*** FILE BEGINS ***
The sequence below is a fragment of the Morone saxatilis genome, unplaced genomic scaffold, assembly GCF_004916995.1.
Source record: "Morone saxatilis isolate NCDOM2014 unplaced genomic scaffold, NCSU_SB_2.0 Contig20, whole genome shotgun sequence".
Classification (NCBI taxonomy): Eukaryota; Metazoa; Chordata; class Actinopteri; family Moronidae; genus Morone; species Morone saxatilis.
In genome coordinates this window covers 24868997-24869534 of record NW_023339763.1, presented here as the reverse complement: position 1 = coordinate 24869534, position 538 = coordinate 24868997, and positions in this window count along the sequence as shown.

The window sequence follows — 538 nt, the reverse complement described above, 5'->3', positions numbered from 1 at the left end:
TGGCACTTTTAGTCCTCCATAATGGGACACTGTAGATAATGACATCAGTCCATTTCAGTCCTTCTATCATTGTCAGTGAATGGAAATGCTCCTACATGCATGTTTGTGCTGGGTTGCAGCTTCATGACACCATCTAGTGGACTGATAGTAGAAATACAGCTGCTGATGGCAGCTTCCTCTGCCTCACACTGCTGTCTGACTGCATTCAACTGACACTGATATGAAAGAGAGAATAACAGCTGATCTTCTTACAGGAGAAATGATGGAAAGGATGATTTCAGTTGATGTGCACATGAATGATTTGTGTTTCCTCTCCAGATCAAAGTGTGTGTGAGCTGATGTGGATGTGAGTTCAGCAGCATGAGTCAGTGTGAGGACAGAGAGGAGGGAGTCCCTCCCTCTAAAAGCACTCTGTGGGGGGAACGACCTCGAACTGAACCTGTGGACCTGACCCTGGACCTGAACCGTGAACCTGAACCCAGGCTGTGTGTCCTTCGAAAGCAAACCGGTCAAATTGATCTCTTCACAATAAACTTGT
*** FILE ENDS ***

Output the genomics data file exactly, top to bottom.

The sequence below is a fragment of the Morone saxatilis genome, unplaced genomic scaffold, assembly GCF_004916995.1.
Source record: "Morone saxatilis isolate NCDOM2014 unplaced genomic scaffold, NCSU_SB_2.0 Contig20, whole genome shotgun sequence".
Classification (NCBI taxonomy): Eukaryota; Metazoa; Chordata; class Actinopteri; family Moronidae; genus Morone; species Morone saxatilis.
In genome coordinates this window covers 24868997-24869534 of record NW_023339763.1, presented here as the reverse complement: position 1 = coordinate 24869534, position 538 = coordinate 24868997, and positions in this window count along the sequence as shown.

The window sequence follows — 538 nt, the reverse complement described above, 5'->3', positions numbered from 1 at the left end:
TGGCACTTTTAGTCCTCCATAATGGGACACTGTAGATAATGACATCAGTCCATTTCAGTCCTTCTATCATTGTCAGTGAATGGAAATGCTCCTACATGCATGTTTGTGCTGGGTTGCAGCTTCATGACACCATCTAGTGGACTGATAGTAGAAATACAGCTGCTGATGGCAGCTTCCTCTGCCTCACACTGCTGTCTGACTGCATTCAACTGACACTGATATGAAAGAGAGAATAACAGCTGATCTTCTTACAGGAGAAATGATGGAAAGGATGATTTCAGTTGATGTGCACATGAATGATTTGTGTTTCCTCTCCAGATCAAAGTGTGTGTGAGCTGATGTGGATGTGAGTTCAGCAGCATGAGTCAGTGTGAGGACAGAGAGGAGGGAGTCCCTCCCTCTAAAAGCACTCTGTGGGGGGAACGACCTCGAACTGAACCTGTGGACCTGACCCTGGACCTGAACCGTGAACCTGAACCCAGGCTGTGTGTCCTTCGAAAGCAAACCGGTCAAATTGATCTCTTCACAATAAACTTGT